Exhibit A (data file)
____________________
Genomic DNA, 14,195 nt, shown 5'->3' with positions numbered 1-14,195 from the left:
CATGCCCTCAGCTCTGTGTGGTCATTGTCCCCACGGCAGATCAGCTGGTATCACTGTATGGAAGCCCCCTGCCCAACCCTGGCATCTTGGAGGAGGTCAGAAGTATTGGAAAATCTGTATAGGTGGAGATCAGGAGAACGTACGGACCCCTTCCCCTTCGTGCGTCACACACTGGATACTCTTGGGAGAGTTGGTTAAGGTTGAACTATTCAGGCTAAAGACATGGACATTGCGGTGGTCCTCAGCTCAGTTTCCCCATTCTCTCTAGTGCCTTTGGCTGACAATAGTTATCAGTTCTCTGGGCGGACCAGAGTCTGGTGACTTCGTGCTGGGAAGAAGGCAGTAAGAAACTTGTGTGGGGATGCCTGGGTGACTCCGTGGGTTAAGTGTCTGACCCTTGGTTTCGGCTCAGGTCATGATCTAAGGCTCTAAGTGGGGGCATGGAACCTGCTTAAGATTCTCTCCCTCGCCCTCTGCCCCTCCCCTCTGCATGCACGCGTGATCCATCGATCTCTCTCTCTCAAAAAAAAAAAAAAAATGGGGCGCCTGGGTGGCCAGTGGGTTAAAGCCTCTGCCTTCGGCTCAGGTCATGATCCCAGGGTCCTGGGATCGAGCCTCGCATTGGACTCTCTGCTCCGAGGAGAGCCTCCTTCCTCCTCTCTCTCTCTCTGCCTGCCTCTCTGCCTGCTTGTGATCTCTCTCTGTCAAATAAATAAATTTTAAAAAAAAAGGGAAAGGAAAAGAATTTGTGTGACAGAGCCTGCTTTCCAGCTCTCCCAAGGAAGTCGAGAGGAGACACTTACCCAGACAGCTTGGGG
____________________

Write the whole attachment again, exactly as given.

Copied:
Genomic DNA, 14,195 nt, shown 5'->3' with positions numbered 1-14,195 from the left:
CATGCCCTCAGCTCTGTGTGGTCATTGTCCCCACGGCAGATCAGCTGGTATCACTGTATGGAAGCCCCCTGCCCAACCCTGGCATCTTGGAGGAGGTCAGAAGTATTGGAAAATCTGTATAGGTGGAGATCAGGAGAACGTACGGACCCCTTCCCCTTCGTGCGTCACACACTGGATACTCTTGGGAGAGTTGGTTAAGGTTGAACTATTCAGGCTAAAGACATGGACATTGCGGTGGTCCTCAGCTCAGTTTCCCCATTCTCTCTAGTGCCTTTGGCTGACAATAGTTATCAGTTCTCTGGGCGGACCAGAGTCTGGTGACTTCGTGCTGGGAAGAAGGCAGTAAGAAACTTGTGTGGGGATGCCTGGGTGACTCCGTGGGTTAAGTGTCTGACCCTTGGTTTCGGCTCAGGTCATGATCTAAGGCTCTAAGTGGGGGCATGGAACCTGCTTAAGATTCTCTCCCTCGCCCTCTGCCCCTCCCCTCTGCATGCACGCGTGATCCATCGATCTCTCTCTCTCAAAAAAAAAAAAAAAATGGGGCGCCTGGGTGGCCAGTGGGTTAAAGCCTCTGCCTTCGGCTCAGGTCATGATCCCAGGGTCCTGGGATCGAGCCTCGCATTGGACTCTCTGCTCCGAGGAGAGCCTCCTTCCTCCTCTCTCTCTCTCTGCCTGCCTCTCTGCCTGCTTGTGATCTCTCTCTGTCAAATAAATAAATTTTAAAAAAAAAGGGAAAGGAAAAGAATTTGTGTGACAGAGCCTGCTTTCCAGCTCTCCCAAGGAAGTCGAGAGGAGACACTTACCCAGACAGCTTGGGG